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Semiconductors: Japan’s place in the global chip market

March 2023

Key Points

  • Japan is a leading force in memory chips, sensors and power semiconductors
  • The rise of electric cars and 5G data will benefit leading component makers, including ROHM and Murata
  • Makers of specialist chip equipment are also set for growth

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“Most of the world’s GDP is produced with devices that rely on semiconductors. For a product that didn’t exist 75 years ago, this is an extraordinary ascent.”

In 2021, chip makers shipped an incredible 1.15 trillion semiconductors for use across the global economy. That’s the equivalent of more than 36,000 every second of the year. And demand will undoubtedly grow further as the Internet of Things – which involves adding sensors and other digital hardware to everyday objects – increases connectivity, and the explosion of data creates favourable tailwinds for the sector.

Accessing this opportunity, however, is no easy feat. The chip industry has always been plagued by politics, dating back to when it emerged from the Cold War military-industrial complex of the 1960s. It is also highly cyclical, with periods of over- and undersupply. Covid-19 brought much of this to the fore, highlighting how a handful of vulnerable choke points can cause far-reaching disruption.

Where does Japan fit in this dizzyingly complex supply chain?

Japan was once the industry’s epicentre, manufacturing over half of the world’s semiconductors in the 1980s. The ingenuity of Sony’s co-founder Akio Morita, and others, played a large role. They created customised chips for consumer electronics, powering Casio’s calculators, Nintendo’s game consoles and, of course, the Sony Walkman.

Supply chain niches

Although Japan’s dominance has since eroded, it still leads in several fields, including:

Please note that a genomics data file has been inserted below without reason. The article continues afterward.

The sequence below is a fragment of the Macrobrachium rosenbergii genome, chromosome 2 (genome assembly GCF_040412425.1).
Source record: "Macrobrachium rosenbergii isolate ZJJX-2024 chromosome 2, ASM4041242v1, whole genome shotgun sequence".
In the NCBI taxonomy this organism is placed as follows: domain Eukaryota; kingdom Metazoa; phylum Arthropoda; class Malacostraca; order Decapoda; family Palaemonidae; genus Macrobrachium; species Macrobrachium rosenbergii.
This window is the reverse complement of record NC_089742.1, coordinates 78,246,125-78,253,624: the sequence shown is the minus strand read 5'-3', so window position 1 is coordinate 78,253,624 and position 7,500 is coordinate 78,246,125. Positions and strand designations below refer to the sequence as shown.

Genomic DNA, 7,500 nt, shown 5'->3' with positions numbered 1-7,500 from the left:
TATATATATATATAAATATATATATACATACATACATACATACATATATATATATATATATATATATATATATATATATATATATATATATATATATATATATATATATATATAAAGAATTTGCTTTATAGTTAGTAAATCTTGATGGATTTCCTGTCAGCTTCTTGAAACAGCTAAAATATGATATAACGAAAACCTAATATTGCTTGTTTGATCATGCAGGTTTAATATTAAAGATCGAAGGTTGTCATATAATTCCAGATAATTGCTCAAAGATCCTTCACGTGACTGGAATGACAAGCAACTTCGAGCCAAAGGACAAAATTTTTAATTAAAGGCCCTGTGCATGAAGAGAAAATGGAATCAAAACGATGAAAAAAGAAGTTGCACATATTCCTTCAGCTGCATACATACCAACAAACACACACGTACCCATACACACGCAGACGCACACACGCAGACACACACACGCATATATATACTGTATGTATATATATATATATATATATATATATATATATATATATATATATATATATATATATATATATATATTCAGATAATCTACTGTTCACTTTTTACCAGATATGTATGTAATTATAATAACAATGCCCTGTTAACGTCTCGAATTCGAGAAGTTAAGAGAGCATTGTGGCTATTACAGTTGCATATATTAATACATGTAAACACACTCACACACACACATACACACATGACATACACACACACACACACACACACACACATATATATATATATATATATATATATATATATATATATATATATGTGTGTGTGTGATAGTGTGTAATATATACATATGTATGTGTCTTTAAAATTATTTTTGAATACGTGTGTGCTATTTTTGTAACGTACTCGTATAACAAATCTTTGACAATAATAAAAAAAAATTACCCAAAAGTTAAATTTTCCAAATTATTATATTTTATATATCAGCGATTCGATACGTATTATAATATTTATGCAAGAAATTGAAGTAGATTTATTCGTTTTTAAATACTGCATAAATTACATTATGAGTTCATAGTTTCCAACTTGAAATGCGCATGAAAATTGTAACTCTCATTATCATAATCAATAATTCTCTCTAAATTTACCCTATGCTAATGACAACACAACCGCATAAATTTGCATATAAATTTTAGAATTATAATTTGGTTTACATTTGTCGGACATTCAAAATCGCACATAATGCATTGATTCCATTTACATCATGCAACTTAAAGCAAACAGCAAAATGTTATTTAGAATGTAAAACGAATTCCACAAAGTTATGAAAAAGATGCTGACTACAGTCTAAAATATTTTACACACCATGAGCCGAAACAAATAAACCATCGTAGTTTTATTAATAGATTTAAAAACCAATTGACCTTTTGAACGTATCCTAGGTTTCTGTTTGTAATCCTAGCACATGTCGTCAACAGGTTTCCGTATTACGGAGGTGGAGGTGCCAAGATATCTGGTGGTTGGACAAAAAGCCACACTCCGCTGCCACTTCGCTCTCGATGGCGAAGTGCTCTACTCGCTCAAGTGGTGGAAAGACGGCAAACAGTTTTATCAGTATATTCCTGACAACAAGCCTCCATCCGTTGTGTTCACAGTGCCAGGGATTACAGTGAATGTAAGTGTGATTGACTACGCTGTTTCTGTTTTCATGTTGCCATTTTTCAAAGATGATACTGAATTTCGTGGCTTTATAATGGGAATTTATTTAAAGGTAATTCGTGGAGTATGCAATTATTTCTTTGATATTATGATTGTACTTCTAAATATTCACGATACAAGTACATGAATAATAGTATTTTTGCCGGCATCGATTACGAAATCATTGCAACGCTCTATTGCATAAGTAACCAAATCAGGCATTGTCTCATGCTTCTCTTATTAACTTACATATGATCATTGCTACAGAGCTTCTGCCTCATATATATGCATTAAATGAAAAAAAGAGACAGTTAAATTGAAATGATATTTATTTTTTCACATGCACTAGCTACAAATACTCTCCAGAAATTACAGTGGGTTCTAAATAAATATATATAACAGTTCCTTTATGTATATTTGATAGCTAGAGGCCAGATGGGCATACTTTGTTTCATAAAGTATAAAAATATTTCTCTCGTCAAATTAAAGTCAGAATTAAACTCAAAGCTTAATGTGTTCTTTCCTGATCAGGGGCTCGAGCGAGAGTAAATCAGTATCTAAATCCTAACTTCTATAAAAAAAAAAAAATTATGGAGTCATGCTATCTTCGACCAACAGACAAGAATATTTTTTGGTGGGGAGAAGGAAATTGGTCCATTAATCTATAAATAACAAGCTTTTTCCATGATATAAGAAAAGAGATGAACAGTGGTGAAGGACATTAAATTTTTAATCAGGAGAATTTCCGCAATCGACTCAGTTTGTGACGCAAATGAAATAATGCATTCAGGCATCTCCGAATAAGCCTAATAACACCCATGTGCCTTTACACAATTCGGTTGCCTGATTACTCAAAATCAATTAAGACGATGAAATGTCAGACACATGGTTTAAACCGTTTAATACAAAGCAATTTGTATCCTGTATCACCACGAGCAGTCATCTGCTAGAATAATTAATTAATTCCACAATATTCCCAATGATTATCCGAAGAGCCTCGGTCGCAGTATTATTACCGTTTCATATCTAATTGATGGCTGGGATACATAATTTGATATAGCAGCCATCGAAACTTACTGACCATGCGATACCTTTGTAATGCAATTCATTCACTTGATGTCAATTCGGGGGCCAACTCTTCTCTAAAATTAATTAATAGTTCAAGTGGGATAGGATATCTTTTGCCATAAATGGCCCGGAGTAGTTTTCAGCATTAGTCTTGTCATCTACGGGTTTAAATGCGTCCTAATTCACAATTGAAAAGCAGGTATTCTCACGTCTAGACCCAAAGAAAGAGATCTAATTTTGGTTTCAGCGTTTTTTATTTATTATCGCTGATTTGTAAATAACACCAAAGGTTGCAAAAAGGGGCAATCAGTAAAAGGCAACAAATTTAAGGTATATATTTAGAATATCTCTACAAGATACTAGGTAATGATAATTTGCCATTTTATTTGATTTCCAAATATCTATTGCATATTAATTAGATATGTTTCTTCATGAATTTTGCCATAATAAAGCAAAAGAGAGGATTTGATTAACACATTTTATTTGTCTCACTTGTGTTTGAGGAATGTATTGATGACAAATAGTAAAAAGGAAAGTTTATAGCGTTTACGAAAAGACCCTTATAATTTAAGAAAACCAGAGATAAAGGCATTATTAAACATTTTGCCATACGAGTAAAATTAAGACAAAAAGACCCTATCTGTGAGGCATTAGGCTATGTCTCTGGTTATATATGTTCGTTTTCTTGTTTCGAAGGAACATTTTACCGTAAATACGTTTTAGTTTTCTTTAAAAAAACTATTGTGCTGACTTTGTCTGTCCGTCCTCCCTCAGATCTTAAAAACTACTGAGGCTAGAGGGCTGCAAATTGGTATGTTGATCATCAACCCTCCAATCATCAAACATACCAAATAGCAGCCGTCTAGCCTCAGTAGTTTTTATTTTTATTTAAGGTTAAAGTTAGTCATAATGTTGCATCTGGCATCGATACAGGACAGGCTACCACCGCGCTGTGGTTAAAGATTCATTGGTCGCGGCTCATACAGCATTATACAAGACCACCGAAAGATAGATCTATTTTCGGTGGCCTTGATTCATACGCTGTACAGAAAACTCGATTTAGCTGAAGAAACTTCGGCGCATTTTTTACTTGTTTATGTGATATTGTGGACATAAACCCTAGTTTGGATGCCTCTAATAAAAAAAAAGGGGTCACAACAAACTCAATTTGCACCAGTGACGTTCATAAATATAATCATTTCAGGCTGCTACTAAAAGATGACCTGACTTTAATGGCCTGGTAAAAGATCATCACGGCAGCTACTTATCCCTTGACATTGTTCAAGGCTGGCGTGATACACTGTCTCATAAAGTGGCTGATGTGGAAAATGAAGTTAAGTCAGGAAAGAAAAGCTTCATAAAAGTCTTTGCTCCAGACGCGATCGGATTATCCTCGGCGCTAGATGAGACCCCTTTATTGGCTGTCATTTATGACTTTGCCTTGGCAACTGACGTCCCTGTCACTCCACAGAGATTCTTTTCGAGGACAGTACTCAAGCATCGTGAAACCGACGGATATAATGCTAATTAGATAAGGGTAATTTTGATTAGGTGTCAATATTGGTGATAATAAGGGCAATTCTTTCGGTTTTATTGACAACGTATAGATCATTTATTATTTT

• Memory – especially NAND chips, a form of storage that doesn’t need power to hold onto data
  • Sensors – Sony has about 50 per cent of the global market
  • Power semiconductors – these are used as switches or a means to convert one type of electrical current to another. They feature in everything from toasters to electric-powered tractors

The country also plays a critical role in the broader chip supply chain. It makes more than a third of the specialist equipment used to manufacture semiconductors worldwide. And it provides about half of the raw materials required.

ROHM and Murata are prime examples of Japan’s formidable position in this field.

ROHM manufactures integrated circuits (ICs) and discrete semiconductor devices1. Its edge, however, is in ‘wide-bandgap’ materials2, specifically silicon carbide (SiC) chips – a third-generation substrate3 that brings clear efficiency gains over pure silicon.

We’re beginning to see rapid adoption of this technology because of the enormous miniaturisation advantages it brings to high-power applications, such as electric vehicles. 

Murata operates in a highly correlated area of passive components4, notably capacitors, resistors, filters and electromechanical devices. What links these together is the company’s expertise in ceramic materials, its back-end technology and its monozukuri expertise5. These factors enable it to mass produce the parts reliably and to a consistently high standard.

Like ROHM, Murata expects the industry to be buoyed by accelerating demand from automakers and spending on the infrastructure required for 5G data. To meet this demand, Murata has raised its capacity by 10 per cent per annum over the past five years.

Makers of the specialist equipment used to make semiconductors should also reap the benefits. They include Tokyo Electron, JEOL, and DISCO – all three of which are held by Baillie Gifford, the latter two in Japanese Equity funds.

DISCO makes grinding and dicing machines that are used to cut chips in the ‘back-end stages’ of manufacturing. The machines deal with near-finished products that have gone through a costly process, requiring a high level of precision and reliability. These qualities favour the established industry incumbent, in this case, DISCO, which has a dominant 80 per cent market share. Its customer base is fragmented, with no single client accounting for more than 5 per cent of sales. That makes the company more immune than most to the geopolitics at play within the industry.